'Terrorism' has arrived in Myanmar's Rahkine State, says Aung San Suu Kyi

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Seventy-one people have been killed in militant attacks in Myanmar's Rakhine state.

Local police said the simultaneous attacks targeted at least 26 outposts of the police, border guard police and security forces in northern Rakhine.

The raids took place on 30 posts on the Bangladesh frontier in the Maungdaw district and left a Myanmar solider, 10 police and an immigration official dead, the Office of State Counsellor Aung San Suu Kyi said in a statement.

"This can not lead to repeat of last year's vicious military reprisals responding to a similar attack, when security forces tortured, killed and raped Rohingya people and burned down whole villages".

Terrified civilians have fled remote villages in northern Myanmar after violence between suspected Rohingya militants and security forces killed dozens of people.

Communities in Myanmar's Rakhine state face a "real risk" of radicalisation if ethnic tensions are not addressed, reports a United Nations independent commissions led by former United Nations chief Kofi Annan adding that a response combining political, security and developmental initiatives is needed to ensure violence does not escalate.

Guterres "reiterates the importance of addressing the root causes of violence, in particular issues related to identity and citizenship, and reducing inter-communal tensions", his spokesperson said.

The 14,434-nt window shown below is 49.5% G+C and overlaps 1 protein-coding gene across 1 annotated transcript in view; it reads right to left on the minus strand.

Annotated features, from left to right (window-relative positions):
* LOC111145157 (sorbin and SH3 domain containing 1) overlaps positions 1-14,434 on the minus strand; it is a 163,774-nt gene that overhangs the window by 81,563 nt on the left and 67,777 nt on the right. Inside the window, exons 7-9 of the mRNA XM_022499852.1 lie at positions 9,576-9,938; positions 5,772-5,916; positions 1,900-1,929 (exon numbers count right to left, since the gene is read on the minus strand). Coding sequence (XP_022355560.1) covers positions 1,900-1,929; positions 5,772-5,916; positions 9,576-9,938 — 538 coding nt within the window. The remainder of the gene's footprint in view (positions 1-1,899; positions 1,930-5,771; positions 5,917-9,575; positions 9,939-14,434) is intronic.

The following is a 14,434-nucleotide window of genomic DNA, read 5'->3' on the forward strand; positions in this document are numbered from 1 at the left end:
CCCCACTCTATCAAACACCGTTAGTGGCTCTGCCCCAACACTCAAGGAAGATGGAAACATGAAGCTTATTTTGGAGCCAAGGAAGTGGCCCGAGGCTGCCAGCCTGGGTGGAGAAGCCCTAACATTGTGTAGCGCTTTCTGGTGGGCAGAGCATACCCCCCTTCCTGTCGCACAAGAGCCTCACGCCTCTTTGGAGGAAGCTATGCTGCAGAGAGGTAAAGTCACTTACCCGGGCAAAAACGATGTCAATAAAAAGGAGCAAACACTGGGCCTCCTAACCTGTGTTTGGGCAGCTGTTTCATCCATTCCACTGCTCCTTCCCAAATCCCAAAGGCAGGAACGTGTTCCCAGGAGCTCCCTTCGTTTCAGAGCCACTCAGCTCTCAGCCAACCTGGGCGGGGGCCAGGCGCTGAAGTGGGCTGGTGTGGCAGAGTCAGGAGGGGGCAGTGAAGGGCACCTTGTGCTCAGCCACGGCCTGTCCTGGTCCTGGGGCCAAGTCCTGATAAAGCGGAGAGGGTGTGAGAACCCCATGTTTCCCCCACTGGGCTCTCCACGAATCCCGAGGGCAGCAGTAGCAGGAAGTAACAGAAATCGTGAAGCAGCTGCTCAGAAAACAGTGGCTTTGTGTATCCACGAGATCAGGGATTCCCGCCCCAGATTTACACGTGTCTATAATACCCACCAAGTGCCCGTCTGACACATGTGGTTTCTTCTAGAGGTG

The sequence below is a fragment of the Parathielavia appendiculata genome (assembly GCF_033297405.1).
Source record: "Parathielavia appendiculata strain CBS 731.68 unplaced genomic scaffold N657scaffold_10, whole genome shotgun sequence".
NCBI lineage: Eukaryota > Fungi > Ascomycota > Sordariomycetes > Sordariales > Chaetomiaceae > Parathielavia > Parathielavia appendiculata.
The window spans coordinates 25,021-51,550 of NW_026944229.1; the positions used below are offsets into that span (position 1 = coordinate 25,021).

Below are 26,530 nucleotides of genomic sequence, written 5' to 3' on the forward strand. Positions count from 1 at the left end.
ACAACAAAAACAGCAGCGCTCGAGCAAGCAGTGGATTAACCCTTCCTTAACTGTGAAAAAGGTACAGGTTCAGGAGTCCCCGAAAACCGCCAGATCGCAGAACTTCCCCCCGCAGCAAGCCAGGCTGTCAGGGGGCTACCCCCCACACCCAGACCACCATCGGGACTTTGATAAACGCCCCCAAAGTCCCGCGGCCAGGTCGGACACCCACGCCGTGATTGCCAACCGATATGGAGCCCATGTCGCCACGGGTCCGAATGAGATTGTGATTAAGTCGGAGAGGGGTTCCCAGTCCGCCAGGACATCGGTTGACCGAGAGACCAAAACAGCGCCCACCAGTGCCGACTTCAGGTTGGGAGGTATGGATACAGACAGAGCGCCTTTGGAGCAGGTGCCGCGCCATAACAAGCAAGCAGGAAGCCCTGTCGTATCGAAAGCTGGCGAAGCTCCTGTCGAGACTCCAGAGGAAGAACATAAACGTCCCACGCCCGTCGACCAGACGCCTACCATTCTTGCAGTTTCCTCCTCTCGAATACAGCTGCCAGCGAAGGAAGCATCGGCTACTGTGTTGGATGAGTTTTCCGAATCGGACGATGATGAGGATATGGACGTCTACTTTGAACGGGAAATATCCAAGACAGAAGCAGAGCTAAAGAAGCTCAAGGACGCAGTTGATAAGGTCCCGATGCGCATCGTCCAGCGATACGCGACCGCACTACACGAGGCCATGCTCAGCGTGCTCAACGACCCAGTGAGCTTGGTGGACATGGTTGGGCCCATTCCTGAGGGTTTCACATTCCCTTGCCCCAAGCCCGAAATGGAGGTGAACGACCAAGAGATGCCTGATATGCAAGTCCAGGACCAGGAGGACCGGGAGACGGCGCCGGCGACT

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In October past year, Rohingya militants attacked several security checkpoints and killed scores of police officers.

Friday's violence pushed more Rohingya to leave, with two boats containing around 150 women, children and elderly people attempting to cross the Naf river into Bangladesh. "We must not allow our work to be derailed by the violent actions of extremists", she said.

State Department spokesperson Heather Nauert said Saturday that Myanmar's security forces should respect the rule of law while fighting insurgents.

But most who made it to the border with Bangladesh were stranded, as the government in Dhaka effectively closed its border with Myanmar.

Annan said he was "gravely concerned" by the latest outbreak of fighting.

Amid continued bloodshed in Rakhine State of Myanmar and subsequent influx of Rohingyas towards Bangladesh, Myanmar troops yesterday fired twice at fleeing Rohingyas near the border in Bandarban.

In December 2016, More than a dozen Nobel laureates criticized fellow peace prize victor Aung San Suu Kyi for not doing enough to curb the "ethnic cleansing and crimes against humanity" against minority Rohingya Muslims in the country. According to the Rohingyas and some scholars, they are indigenous to Rakhine State, while other historians claim that the group represents a mixture of precolonial and colonial immigrations.

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